This study has several important implications.  It shows that although seafood from the Gulf of Mexico may be safe for human consumption, affected wildlife may continue to suffer population declines.  As a result, it could be a long time before the public is “made whole” again following an oil spill, as required by the Oil Pollution Act of 1990.  Last year, we had questioned whether the government was properly assessing how the spill may have harmed many coastal marsh species.  In particular, we saw no evidence that the protocols created to assess natural resource damages resulting from the spill were comprehensive enough to cover the Saltmarsh topminnow (Fundulus jenkinsi), a species endemic to Gulf marshes and now being considered for listing under the U.S. Endangered Species Act, in part because of the spill.  It’s easy to lose sight of these inconspicuous, non-iconic animals, which is why this recent study is especially important.

Another underappreciated aspect of the Gulf spill is that if it results in species being listed under the Endangered Species Act, the public and other business will bear the cost of listing and recovering the species, as well as complying with the restrictions of the act generally.  This cost should be shifted to the companies responsible for the spill as part of the Natural Resource Damage Assessment process.

Journal reference:
Andrew Whitehead, Benjamin Dubansky, Charlotte Bodinier, Tzintzuni I. Garcia, Scott Miles, Chet Pilley, Vandana Raghunathan, Jennifer L. Roach, Nan Walker, Ronald B. Walter, Charles D. Rice, and Fernando Galvez. Science Applications in the Deepwater Horizon Oil Spill Special Feature: Genomic and physiological footprint of the Deepwater Horizon oil spill on resident marsh fishes. PNAS, September 26, 2011 DOI: 10.1073/pnas.1109545108

Gulf Killifish. Credit: USGS

Saltmarsh Topminnow. Credit: Joseph R. Tomelleri

Posted in Fossil Fuels, Imperiled Wildlife0 Comments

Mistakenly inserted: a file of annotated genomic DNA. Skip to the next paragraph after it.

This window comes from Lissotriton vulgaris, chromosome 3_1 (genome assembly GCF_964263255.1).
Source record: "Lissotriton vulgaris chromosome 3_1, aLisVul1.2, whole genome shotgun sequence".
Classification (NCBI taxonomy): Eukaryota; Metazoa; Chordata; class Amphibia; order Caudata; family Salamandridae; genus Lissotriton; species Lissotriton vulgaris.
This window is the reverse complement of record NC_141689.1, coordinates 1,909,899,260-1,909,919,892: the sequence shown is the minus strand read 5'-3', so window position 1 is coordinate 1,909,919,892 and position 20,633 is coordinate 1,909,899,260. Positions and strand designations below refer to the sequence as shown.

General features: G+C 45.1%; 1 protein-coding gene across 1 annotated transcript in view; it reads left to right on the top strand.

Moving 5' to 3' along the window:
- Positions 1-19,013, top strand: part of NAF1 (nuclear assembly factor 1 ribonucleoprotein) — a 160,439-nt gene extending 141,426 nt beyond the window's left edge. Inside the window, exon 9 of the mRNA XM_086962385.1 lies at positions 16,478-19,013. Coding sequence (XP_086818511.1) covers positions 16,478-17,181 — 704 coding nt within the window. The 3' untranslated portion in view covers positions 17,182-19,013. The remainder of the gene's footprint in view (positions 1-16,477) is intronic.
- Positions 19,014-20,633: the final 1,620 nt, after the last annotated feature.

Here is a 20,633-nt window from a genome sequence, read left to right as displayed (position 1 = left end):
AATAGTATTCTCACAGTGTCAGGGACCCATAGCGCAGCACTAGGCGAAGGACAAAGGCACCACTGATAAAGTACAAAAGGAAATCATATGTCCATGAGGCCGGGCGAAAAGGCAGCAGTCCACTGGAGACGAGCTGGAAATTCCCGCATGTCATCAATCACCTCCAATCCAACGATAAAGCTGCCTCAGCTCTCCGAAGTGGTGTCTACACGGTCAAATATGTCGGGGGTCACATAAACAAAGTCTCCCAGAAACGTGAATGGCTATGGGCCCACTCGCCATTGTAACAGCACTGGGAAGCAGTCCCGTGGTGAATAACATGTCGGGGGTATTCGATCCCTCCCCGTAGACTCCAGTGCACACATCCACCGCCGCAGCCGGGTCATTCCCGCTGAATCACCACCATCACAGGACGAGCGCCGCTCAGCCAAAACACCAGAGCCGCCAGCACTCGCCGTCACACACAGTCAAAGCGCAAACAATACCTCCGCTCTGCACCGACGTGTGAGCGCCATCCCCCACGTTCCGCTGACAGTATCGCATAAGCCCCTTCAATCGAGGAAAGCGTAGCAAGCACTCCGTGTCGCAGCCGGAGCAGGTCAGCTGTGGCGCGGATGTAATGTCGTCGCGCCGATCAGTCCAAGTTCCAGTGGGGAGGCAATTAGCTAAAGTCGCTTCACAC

Bureau of Land Management stands up for environmental review

Recently a judge in Wyoming, citing procedural flaws, blocked the BLM’s attempts to reform the way categorical exclusions (CXs) have been abused to rush oil and gas drilling on BLM administered lands.  Rep. Rush Holt (D, NJ) and other members of Congress maintain that the procedure was, in fact, not flawed and have urged the Department of Justice to appeal the ruling.  In the meantime, the BLM has responded to that ruling by initiating a public rulemaking process to remedy the procedural flaws.  While it is unclear at this early stage what exactly the proposed rule will include, BLM deserves applause for continued efforts to respond to major abuses in the use of CXs, as pointed out in a 2009 GAO report (stating that 85% of CXs were applied illegally).

The rulemaking is great news for wildlife and the many other natural resources put at risk by poorly planned oil and gas drilling throughout the west.  Historically, CXs have been used for smaller non-controversial projects where environmental review at a larger scale was already completed and was sufficient to make an informed decision regarding the impacts of the project.  CX policy put in place under the Bush Administration, however, abused the tool, allowing full field oil and gas development to proceed unfettered without consideration of impacts or development of mitigation measures for wildlife habitat, connectivity, endangered species, and other resources.

Rep. Doug Lamborn (R, CO), chair of the subcommittee on Energy and Mineral Resources in the House of Representatives, held a hearing last week covering the CX issue.  Unsurprisingly, the oil and gas industry continues to claim that environmental review is a superfluous burden rather than a process to ensure that energy development doesn’t run counter to the nation’s longstanding policy of multiple-use of public lands.

The fact is that industry attacks on environmental review don’t hold up: under the Obama CX policy, oil and gas drilling is back to pre-recession levels and nearing a 20 year high in the U.S., all while oil and gas companies hold more than 6,500 unused permits to drill and millions of acres in leased areas they have yet to pursue development on.  Rep. Raul Grijalva (D, NM) has said that big oil companies “shouldn’t get to call the shots when it comes to public lands,” has applauded the BLM for moving forward with reforms to CX policy, and has called for additional GAO research.  Rep. Diana DeGette (D, CO) was quick to point out that the BP oil spill disaster occurred at a well approved using a CX to bypass environmental review.